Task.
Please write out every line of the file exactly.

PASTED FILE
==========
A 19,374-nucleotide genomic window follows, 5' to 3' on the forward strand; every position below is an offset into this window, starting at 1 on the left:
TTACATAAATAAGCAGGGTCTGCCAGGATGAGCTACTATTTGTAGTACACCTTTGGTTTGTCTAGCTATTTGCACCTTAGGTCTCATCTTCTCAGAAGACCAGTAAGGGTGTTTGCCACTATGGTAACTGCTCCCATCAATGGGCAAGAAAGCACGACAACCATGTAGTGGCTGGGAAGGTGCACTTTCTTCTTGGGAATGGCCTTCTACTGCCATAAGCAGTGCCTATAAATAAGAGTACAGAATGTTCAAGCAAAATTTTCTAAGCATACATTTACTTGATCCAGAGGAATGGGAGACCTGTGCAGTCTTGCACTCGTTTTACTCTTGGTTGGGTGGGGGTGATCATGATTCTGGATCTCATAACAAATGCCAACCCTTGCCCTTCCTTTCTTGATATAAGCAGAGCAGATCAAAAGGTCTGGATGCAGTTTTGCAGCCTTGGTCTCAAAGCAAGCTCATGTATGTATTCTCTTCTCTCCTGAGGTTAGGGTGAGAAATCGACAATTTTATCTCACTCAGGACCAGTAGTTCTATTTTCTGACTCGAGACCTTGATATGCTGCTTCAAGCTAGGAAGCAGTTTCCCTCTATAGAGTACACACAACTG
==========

A 19,374-nucleotide genomic window follows, 5' to 3' on the forward strand; every position below is an offset into this window, starting at 1 on the left:
TTACATAAATAAGCAGGGTCTGCCAGGATGAGCTACTATTTGTAGTACACCTTTGGTTTGTCTAGCTATTTGCACCTTAGGTCTCATCTTCTCAGAAGACCAGTAAGGGTGTTTGCCACTATGGTAACTGCTCCCATCAATGGGCAAGAAAGCACGACAACCATGTAGTGGCTGGGAAGGTGCACTTTCTTCTTGGGAATGGCCTTCTACTGCCATAAGCAGTGCCTATAAATAAGAGTACAGAATGTTCAAGCAAAATTTTCTAAGCATACATTTACTTGATCCAGAGGAATGGGAGACCTGTGCAGTCTTGCACTCGTTTTACTCTTGGTTGGGTGGGGGTGATCATGATTCTGGATCTCATAACAAATGCCAACCCTTGCCCTTCCTTTCTTGATATAAGCAGAGCAGATCAAAAGGTCTGGATGCAGTTTTGCAGCCTTGGTCTCAAAGCAAGCTCATGTATGTATTCTCTTCTCTCCTGAGGTTAGGGTGAGAAATCGACAATTTTATCTCACTCAGGACCAGTAGTTCTATTTTCTGACTCGAGACCTTGATATGCTGCTTCAAGCTAGGAAGCAGTTTCCCTCTATAGAGTACACACAACTG